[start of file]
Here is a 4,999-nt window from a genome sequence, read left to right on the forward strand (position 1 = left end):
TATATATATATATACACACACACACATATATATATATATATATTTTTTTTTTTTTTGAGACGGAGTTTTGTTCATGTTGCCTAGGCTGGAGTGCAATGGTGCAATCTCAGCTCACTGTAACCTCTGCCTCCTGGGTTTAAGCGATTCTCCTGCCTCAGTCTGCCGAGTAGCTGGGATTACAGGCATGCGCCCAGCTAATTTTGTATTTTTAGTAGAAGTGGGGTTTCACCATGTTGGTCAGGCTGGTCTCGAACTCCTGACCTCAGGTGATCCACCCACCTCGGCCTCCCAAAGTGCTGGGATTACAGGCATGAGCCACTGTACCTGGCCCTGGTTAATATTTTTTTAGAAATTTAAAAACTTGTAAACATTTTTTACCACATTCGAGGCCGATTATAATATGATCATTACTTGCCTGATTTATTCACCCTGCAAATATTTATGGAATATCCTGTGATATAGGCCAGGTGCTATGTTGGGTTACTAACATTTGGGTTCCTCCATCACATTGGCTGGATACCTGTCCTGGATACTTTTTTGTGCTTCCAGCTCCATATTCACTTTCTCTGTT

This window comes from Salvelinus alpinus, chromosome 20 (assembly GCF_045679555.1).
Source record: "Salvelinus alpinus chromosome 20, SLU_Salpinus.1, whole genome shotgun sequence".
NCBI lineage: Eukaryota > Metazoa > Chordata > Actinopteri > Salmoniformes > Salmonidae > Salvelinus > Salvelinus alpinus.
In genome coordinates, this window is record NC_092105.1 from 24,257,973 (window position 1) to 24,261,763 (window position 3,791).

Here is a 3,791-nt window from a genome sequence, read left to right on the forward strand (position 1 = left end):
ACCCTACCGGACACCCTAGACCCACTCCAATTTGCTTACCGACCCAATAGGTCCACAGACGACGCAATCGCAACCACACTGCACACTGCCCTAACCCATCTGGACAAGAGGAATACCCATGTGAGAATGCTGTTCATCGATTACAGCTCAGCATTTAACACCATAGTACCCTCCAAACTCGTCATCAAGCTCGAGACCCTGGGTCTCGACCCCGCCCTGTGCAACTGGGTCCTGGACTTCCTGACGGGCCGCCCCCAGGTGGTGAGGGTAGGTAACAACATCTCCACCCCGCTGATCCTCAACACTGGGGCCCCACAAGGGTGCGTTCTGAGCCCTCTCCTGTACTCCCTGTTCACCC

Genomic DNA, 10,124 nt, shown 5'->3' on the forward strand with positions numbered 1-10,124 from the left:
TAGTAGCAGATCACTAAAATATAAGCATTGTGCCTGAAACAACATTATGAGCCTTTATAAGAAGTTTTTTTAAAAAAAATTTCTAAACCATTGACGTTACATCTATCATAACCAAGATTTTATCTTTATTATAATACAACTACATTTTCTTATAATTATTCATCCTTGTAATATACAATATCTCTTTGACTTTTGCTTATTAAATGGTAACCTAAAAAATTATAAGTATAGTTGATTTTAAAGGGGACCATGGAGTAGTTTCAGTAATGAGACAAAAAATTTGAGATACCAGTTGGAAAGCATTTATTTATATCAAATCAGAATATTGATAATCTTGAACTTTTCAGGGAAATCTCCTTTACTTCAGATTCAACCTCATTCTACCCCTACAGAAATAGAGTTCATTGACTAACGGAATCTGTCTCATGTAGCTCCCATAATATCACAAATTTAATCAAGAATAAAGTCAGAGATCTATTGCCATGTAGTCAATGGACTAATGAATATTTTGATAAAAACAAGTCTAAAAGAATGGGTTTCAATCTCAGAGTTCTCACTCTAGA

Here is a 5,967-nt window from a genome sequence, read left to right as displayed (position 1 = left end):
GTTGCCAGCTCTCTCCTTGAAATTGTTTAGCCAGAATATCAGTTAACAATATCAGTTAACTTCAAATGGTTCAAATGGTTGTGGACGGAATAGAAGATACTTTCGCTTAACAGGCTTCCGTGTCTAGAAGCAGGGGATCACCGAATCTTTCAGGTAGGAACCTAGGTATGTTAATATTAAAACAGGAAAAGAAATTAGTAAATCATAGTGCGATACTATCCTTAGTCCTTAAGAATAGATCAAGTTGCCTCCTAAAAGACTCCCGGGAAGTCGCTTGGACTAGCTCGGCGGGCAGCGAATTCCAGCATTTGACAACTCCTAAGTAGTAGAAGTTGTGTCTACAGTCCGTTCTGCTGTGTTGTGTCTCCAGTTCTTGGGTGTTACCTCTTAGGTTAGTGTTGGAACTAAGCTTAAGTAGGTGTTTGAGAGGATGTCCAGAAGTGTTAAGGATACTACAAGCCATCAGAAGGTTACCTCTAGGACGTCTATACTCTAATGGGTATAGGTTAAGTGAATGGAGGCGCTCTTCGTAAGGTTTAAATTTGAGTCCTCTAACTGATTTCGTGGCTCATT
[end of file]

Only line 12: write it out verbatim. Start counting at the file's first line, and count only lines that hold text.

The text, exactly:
GTTGCCAGCTCTCTCCTTGAAATTGTTTAGCCAGAATATCAGTTAACAATATCAGTTAACTTCAAATGGTTCAAATGGTTGTGGACGGAATAGAAGATACTTTCGCTTAACAGGCTTCCGTGTCTAGAAGCAGGGGATCACCGAATCTTTCAGGTAGGAACCTAGGTATGTTAATATTAAAACAGGAAAAGAAATTAGTAAATCATAGTGCGATACTATCCTTAGTCCTTAAGAATAGATCAAGTTGCCTCCTAAAAGACTCCCGGGAAGTCGCTTGGACTAGCTCGGCGGGCAGCGAATTCCAGCATTTGACAACTCCTAAGTAGTAGAAGTTGTGTCTACAGTCCGTTCTGCTGTGTTGTGTCTCCAGTTCTTGGGTGTTACCTCTTAGGTTAGTGTTGGAACTAAGCTTAAGTAGGTGTTTGAGAGGATGTCCAGAAGTGTTAAGGATACTACAAGCCATCAGAAGGTTACCTCTAGGACGTCTATACTCTAATGGGTATAGGTTAAGTGAATGGAGGCGCTCTTCGTAAGGTTTAAATTTGAGTCCTCTAACTGATTTCGTGGCTCATT